“As the economy recovers, house prices rise slightly faster than nominal incomes from 2025, at around 2.6% a year, and the house-price-to-earnings ratio settles at around 7%, somewhat lower than the ratio of 7.3% in our March forecast,” the OBR said in a statement.
It added: “There is significant uncertainty over this forecast given the sensitivity of house prices to mortgage rates and the recent volatility in the bond yields that drive pricing in the mortgage market.”
According to its economic forecast, it is anticipating house prices to be up 10.7% from 2021 by the end of this year, before dropping by 1.2% in 2023 and 5.7% in 2024. It then suggests prices will rise by 1.2% in 2025, 3% in 2026 and 3.5% in 2027.
It’s important to note, however, that long-term property forecasts such as these are just forecasts and may not play out in reality – with lots of variables affecting how house prices fluctuate.
In the early part of his speech to the Commons, Hunt said that he would cut the tax-free allowance for capital gains in 2023-24 from £12,300 to £6,000 and then again to £3,000 in 2024-25. This would, as the Treasury put it, restore public finances and make the tax system fairer.
This will hit landlords hardest, but also those with second homes and those looking to sell their properties as capital gains tax (CGT) is charged at a much higher rate for residential property sales.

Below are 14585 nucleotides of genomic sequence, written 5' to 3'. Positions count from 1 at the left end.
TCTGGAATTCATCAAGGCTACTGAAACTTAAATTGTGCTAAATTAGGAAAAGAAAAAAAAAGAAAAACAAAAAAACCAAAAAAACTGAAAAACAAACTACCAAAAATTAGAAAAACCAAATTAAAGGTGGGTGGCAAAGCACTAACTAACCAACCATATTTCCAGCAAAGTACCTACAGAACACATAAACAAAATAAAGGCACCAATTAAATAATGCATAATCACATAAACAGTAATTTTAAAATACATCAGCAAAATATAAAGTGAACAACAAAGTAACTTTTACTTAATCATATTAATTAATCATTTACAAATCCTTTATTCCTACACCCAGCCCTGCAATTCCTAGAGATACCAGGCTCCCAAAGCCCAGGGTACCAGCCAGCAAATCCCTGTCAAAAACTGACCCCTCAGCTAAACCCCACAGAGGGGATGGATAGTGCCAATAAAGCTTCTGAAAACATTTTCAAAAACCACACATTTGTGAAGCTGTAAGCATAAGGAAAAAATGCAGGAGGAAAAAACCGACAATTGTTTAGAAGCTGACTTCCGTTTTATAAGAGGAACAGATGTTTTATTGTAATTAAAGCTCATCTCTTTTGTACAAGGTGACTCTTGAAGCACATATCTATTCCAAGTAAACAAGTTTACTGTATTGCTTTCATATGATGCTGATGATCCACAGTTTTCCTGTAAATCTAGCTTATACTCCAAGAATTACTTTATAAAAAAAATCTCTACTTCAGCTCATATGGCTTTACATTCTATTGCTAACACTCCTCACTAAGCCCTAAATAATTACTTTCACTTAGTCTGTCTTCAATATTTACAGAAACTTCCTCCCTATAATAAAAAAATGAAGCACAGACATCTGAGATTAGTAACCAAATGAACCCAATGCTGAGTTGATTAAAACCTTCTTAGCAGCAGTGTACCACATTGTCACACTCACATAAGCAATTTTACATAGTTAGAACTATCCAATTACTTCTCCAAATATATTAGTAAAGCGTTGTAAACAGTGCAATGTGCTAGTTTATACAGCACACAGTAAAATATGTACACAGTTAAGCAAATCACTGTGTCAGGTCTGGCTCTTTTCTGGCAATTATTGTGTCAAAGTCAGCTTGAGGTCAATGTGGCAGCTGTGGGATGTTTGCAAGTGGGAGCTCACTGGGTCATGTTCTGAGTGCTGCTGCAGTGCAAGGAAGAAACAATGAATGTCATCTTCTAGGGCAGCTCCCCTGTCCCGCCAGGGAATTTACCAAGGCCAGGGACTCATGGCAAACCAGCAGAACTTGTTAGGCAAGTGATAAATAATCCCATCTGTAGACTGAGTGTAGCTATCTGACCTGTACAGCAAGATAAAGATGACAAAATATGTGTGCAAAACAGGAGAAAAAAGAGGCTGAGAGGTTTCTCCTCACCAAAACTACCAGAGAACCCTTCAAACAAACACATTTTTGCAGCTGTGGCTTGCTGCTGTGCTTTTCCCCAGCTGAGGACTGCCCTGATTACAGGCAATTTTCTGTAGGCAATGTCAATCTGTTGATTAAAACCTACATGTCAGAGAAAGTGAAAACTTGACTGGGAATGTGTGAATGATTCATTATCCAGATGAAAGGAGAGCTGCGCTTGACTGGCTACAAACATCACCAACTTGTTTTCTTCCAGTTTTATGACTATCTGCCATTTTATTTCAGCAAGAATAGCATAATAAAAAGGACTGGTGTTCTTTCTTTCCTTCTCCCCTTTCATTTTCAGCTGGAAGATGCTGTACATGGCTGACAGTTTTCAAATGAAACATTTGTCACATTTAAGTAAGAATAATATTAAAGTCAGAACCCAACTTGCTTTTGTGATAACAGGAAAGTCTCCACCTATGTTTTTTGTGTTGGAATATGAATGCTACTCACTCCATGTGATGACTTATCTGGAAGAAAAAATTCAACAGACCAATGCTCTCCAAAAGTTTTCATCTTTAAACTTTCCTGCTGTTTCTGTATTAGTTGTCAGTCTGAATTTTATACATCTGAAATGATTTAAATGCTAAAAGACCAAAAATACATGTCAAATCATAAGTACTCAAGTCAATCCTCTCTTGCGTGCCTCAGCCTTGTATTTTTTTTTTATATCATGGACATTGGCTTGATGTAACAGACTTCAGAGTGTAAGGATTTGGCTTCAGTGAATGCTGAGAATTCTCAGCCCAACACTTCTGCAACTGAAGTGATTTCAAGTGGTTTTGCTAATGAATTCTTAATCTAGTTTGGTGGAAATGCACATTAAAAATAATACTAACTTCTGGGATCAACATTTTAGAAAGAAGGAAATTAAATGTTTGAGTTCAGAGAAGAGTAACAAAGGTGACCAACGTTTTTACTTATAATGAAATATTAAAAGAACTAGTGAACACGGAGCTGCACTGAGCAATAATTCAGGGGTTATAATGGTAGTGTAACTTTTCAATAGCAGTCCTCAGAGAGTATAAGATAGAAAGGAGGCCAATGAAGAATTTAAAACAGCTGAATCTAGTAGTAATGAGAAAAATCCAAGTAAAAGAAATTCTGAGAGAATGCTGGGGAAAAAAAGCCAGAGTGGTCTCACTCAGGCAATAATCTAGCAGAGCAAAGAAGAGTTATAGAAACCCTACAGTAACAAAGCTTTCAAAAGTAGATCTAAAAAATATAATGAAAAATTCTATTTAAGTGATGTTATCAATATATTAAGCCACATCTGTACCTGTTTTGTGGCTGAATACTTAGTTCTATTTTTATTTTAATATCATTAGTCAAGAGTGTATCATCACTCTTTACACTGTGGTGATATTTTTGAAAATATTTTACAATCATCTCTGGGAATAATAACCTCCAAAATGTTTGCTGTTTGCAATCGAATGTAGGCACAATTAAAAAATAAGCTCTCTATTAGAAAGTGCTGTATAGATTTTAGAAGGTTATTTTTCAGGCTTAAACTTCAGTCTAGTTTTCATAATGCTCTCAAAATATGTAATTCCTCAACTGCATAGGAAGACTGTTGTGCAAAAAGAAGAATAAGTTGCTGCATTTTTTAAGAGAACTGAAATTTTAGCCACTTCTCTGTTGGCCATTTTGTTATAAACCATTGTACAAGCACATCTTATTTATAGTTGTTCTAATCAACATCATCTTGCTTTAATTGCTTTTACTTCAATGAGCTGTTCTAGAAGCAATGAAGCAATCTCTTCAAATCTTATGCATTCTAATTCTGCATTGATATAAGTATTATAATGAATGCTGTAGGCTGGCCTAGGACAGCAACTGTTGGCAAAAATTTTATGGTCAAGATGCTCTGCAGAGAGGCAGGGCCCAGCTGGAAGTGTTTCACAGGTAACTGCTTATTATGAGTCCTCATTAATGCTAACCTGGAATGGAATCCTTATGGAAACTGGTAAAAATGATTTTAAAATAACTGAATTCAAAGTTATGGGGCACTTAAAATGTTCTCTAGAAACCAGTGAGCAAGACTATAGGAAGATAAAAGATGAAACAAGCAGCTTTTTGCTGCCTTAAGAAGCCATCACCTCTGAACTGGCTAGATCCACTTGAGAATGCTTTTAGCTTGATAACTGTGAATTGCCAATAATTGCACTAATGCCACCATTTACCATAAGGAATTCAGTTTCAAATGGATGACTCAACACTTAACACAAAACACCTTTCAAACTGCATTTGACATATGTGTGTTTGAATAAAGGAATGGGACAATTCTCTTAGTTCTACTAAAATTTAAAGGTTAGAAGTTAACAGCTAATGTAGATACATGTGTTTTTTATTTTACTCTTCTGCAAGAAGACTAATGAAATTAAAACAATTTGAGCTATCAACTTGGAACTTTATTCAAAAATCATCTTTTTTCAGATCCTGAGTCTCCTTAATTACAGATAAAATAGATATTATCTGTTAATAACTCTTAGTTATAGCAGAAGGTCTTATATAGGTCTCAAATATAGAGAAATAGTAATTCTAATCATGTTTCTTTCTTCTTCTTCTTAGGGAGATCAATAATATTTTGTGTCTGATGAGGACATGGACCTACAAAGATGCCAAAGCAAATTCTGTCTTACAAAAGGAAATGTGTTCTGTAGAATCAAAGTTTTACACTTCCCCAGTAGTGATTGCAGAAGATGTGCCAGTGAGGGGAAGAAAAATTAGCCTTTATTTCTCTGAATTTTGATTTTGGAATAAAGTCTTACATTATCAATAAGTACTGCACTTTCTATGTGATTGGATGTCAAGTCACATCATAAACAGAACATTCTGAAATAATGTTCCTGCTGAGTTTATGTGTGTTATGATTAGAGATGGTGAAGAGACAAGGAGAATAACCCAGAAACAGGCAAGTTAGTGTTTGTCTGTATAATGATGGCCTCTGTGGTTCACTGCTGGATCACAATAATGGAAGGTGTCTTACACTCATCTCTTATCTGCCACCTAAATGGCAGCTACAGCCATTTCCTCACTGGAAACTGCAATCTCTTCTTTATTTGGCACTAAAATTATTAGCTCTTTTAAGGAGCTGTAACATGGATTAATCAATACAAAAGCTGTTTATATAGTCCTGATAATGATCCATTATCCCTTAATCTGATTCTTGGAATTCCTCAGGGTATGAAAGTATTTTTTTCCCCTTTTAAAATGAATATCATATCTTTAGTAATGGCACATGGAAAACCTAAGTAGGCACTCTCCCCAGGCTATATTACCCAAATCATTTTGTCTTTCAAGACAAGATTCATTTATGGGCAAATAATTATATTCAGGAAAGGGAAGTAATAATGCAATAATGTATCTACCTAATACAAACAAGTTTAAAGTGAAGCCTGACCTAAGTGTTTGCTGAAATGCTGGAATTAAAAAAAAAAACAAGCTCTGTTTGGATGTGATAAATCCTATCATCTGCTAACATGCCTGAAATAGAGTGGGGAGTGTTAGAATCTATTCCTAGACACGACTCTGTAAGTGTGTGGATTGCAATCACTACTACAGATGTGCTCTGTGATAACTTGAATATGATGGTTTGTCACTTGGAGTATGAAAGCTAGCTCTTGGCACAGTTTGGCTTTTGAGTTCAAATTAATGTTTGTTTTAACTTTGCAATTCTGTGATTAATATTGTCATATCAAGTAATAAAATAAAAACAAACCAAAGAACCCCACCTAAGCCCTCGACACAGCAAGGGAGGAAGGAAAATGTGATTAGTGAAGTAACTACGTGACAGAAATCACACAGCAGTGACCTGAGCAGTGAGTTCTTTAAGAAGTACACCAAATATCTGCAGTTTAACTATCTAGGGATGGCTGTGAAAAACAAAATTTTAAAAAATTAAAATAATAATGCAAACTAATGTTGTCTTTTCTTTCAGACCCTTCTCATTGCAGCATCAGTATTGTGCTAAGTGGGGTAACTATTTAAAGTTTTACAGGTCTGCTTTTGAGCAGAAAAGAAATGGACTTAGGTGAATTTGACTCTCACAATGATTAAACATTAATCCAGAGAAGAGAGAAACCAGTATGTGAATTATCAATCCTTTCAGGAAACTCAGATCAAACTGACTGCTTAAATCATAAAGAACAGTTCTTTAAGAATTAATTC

“Expect to see a decline in the number of disposals – people will hold off from selling their assets during unfavourable conditions. Or, if there is a delayed introduction for the new threshold, look out for a quick spike in sales as individuals and families try to beat the new implementation date,” Tim Walford Fitzgerald, tax partner at HM Fisher, said.
Hunt’s Autumn Statement also set out the Government’s plan for a Round 2 of the Levelling Up Fund, which will invest at least £1.7 billion in local projects across the UK, as well as an extension to the energy price guarantee for 12 months from April.
In addition, Inheritance Tax thresholds will be frozen for the next two years – leaving hundreds of thousands of home owners liable to paying this tax – while higher earners will start paying the top rate of tax (45%) when they earn £125,140, down from £150,000. This could bring more landlords into the highest-paying tax bracket.